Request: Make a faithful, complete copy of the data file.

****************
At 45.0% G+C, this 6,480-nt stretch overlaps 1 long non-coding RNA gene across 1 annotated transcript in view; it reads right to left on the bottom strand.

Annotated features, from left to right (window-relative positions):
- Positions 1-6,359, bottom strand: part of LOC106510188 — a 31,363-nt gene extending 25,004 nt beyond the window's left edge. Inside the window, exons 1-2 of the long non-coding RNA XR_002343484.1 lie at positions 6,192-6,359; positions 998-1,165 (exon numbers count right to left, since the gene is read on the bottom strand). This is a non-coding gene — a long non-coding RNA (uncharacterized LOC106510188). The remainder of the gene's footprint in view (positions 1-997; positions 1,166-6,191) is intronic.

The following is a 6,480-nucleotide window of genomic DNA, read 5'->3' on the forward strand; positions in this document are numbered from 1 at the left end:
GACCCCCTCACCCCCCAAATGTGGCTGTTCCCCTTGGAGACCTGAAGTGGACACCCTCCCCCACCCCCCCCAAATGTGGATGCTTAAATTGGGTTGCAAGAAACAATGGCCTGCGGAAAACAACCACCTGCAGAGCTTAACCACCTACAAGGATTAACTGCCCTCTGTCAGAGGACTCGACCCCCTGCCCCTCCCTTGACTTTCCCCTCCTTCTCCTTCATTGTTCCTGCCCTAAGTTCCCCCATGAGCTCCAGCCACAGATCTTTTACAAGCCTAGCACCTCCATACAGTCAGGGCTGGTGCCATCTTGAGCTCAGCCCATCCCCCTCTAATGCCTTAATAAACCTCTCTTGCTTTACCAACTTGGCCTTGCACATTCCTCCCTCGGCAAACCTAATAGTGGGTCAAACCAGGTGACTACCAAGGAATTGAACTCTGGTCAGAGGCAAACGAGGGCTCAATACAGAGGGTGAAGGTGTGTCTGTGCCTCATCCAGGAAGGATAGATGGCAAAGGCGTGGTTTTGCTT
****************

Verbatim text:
At 45.0% G+C, this 6,480-nt stretch overlaps 1 long non-coding RNA gene across 1 annotated transcript in view; it reads right to left on the bottom strand.

Annotated features, from left to right (window-relative positions):
- Positions 1-6,359, bottom strand: part of LOC106510188 — a 31,363-nt gene extending 25,004 nt beyond the window's left edge. Inside the window, exons 1-2 of the long non-coding RNA XR_002343484.1 lie at positions 6,192-6,359; positions 998-1,165 (exon numbers count right to left, since the gene is read on the bottom strand). This is a non-coding gene — a long non-coding RNA (uncharacterized LOC106510188). The remainder of the gene's footprint in view (positions 1-997; positions 1,166-6,191) is intronic.

The following is a 6,480-nucleotide window of genomic DNA, read 5'->3' on the forward strand; positions in this document are numbered from 1 at the left end:
GACCCCCTCACCCCCCAAATGTGGCTGTTCCCCTTGGAGACCTGAAGTGGACACCCTCCCCCACCCCCCCCAAATGTGGATGCTTAAATTGGGTTGCAAGAAACAATGGCCTGCGGAAAACAACCACCTGCAGAGCTTAACCACCTACAAGGATTAACTGCCCTCTGTCAGAGGACTCGACCCCCTGCCCCTCCCTTGACTTTCCCCTCCTTCTCCTTCATTGTTCCTGCCCTAAGTTCCCCCATGAGCTCCAGCCACAGATCTTTTACAAGCCTAGCACCTCCATACAGTCAGGGCTGGTGCCATCTTGAGCTCAGCCCATCCCCCTCTAATGCCTTAATAAACCTCTCTTGCTTTACCAACTTGGCCTTGCACATTCCTCCCTCGGCAAACCTAATAGTGGGTCAAACCAGGTGACTACCAAGGAATTGAACTCTGGTCAGAGGCAAACGAGGGCTCAATACAGAGGGTGAAGGTGTGTCTGTGCCTCATCCAGGAAGGATAGATGGCAAAGGCGTGGTTTTGCTT